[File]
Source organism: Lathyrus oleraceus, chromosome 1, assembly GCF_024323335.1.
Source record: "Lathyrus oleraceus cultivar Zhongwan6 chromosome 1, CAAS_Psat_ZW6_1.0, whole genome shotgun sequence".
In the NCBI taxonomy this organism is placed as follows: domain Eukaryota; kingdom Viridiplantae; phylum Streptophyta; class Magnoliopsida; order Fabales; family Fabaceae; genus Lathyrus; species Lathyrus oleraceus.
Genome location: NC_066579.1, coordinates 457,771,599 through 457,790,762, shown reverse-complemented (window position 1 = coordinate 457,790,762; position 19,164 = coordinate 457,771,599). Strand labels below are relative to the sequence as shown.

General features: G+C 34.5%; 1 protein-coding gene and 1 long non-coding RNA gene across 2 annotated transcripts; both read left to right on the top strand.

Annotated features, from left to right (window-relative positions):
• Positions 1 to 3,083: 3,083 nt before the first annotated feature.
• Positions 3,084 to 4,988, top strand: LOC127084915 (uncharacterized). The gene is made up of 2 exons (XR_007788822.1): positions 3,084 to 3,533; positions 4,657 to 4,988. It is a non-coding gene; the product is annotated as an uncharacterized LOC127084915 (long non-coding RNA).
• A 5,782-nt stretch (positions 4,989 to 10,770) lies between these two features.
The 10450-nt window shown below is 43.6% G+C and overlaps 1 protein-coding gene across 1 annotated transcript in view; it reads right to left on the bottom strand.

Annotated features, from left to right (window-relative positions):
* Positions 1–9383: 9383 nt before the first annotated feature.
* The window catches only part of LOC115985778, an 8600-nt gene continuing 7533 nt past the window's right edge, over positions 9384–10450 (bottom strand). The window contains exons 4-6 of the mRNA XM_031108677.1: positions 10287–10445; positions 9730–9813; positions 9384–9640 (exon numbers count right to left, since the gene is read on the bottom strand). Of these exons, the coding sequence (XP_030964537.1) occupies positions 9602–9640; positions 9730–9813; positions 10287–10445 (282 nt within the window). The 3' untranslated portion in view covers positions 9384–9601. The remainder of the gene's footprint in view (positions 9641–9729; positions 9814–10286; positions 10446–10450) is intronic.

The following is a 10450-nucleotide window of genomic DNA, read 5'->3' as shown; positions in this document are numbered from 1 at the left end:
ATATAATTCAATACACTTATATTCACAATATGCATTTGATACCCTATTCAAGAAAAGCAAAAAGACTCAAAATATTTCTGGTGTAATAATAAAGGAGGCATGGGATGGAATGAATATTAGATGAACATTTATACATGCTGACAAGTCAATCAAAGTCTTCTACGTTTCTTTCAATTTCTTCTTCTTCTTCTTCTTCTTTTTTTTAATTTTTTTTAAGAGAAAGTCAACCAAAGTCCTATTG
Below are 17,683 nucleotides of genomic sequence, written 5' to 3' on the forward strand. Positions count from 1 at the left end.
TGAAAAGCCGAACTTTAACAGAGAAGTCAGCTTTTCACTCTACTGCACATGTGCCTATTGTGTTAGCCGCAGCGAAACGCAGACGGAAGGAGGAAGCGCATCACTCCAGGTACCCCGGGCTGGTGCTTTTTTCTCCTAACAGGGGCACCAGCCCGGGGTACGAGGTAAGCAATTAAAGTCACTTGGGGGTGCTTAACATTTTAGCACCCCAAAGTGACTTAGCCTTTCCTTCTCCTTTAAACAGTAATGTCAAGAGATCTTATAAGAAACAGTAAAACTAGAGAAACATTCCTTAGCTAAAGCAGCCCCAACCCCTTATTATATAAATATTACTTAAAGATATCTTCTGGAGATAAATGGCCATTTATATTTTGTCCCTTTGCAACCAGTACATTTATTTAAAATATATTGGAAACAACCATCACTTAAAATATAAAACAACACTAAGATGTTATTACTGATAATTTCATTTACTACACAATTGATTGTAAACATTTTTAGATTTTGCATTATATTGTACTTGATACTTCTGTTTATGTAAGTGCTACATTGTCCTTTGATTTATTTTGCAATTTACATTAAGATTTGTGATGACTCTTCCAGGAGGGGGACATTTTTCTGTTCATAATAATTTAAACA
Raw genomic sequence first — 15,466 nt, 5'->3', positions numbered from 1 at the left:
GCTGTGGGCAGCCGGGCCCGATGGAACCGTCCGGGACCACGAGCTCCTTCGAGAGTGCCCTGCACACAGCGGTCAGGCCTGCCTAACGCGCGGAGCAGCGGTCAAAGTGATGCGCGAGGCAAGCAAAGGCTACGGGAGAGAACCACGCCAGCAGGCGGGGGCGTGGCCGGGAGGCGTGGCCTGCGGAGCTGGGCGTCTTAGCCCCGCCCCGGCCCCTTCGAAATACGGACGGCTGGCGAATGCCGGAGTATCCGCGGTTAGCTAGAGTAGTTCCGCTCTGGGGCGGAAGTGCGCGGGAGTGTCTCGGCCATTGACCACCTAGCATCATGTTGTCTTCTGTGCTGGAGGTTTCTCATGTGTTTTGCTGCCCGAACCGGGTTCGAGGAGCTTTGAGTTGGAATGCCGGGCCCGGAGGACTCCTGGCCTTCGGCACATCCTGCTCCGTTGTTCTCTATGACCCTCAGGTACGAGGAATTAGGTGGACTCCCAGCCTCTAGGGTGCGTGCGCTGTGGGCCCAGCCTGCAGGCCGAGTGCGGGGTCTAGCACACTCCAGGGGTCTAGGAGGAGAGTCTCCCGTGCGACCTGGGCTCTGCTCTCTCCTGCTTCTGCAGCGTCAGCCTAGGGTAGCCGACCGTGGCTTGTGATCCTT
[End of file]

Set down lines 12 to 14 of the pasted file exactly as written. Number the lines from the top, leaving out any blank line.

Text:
* Positions 1–9383: 9383 nt before the first annotated feature.
* The window catches only part of LOC115985778, an 8600-nt gene continuing 7533 nt past the window's right edge, over positions 9384–10450 (bottom strand). The window contains exons 4-6 of the mRNA XM_031108677.1: positions 10287–10445; positions 9730–9813; positions 9384–9640 (exon numbers count right to left, since the gene is read on the bottom strand). Of these exons, the coding sequence (XP_030964537.1) occupies positions 9602–9640; positions 9730–9813; positions 10287–10445 (282 nt within the window). The 3' untranslated portion in view covers positions 9384–9601. The remainder of the gene's footprint in view (positions 9641–9729; positions 9814–10286; positions 10446–10450) is intronic.

The following is a 10450-nucleotide window of genomic DNA, read 5'->3' as shown; positions in this document are numbered from 1 at the left end: